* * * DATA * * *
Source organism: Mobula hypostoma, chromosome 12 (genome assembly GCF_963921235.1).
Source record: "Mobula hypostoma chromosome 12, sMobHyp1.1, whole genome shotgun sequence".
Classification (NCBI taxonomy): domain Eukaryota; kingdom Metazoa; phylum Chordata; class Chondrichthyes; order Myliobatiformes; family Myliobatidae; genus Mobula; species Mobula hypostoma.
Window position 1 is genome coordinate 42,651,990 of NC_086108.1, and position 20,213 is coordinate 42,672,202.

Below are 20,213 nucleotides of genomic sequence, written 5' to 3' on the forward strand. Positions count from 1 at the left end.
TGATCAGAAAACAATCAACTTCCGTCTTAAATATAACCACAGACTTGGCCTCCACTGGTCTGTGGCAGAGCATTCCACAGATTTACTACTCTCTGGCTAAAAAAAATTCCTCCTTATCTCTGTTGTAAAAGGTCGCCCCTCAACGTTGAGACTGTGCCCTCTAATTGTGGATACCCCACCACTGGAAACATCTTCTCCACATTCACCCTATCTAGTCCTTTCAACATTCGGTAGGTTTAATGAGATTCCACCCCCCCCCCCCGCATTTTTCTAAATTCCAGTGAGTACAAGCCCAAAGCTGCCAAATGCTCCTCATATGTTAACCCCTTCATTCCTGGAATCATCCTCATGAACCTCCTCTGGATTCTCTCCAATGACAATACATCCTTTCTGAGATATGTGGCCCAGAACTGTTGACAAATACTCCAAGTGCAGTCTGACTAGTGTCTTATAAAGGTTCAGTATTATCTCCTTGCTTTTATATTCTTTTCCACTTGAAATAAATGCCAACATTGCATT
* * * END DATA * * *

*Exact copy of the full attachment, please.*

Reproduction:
Source organism: Mobula hypostoma, chromosome 12 (genome assembly GCF_963921235.1).
Source record: "Mobula hypostoma chromosome 12, sMobHyp1.1, whole genome shotgun sequence".
Classification (NCBI taxonomy): domain Eukaryota; kingdom Metazoa; phylum Chordata; class Chondrichthyes; order Myliobatiformes; family Myliobatidae; genus Mobula; species Mobula hypostoma.
Window position 1 is genome coordinate 42,651,990 of NC_086108.1, and position 20,213 is coordinate 42,672,202.

Below are 20,213 nucleotides of genomic sequence, written 5' to 3' on the forward strand. Positions count from 1 at the left end.
TGATCAGAAAACAATCAACTTCCGTCTTAAATATAACCACAGACTTGGCCTCCACTGGTCTGTGGCAGAGCATTCCACAGATTTACTACTCTCTGGCTAAAAAAAATTCCTCCTTATCTCTGTTGTAAAAGGTCGCCCCTCAACGTTGAGACTGTGCCCTCTAATTGTGGATACCCCACCACTGGAAACATCTTCTCCACATTCACCCTATCTAGTCCTTTCAACATTCGGTAGGTTTAATGAGATTCCACCCCCCCCCCCCGCATTTTTCTAAATTCCAGTGAGTACAAGCCCAAAGCTGCCAAATGCTCCTCATATGTTAACCCCTTCATTCCTGGAATCATCCTCATGAACCTCCTCTGGATTCTCTCCAATGACAATACATCCTTTCTGAGATATGTGGCCCAGAACTGTTGACAAATACTCCAAGTGCAGTCTGACTAGTGTCTTATAAAGGTTCAGTATTATCTCCTTGCTTTTATATTCTTTTCCACTTGAAATAAATGCCAACATTGCATT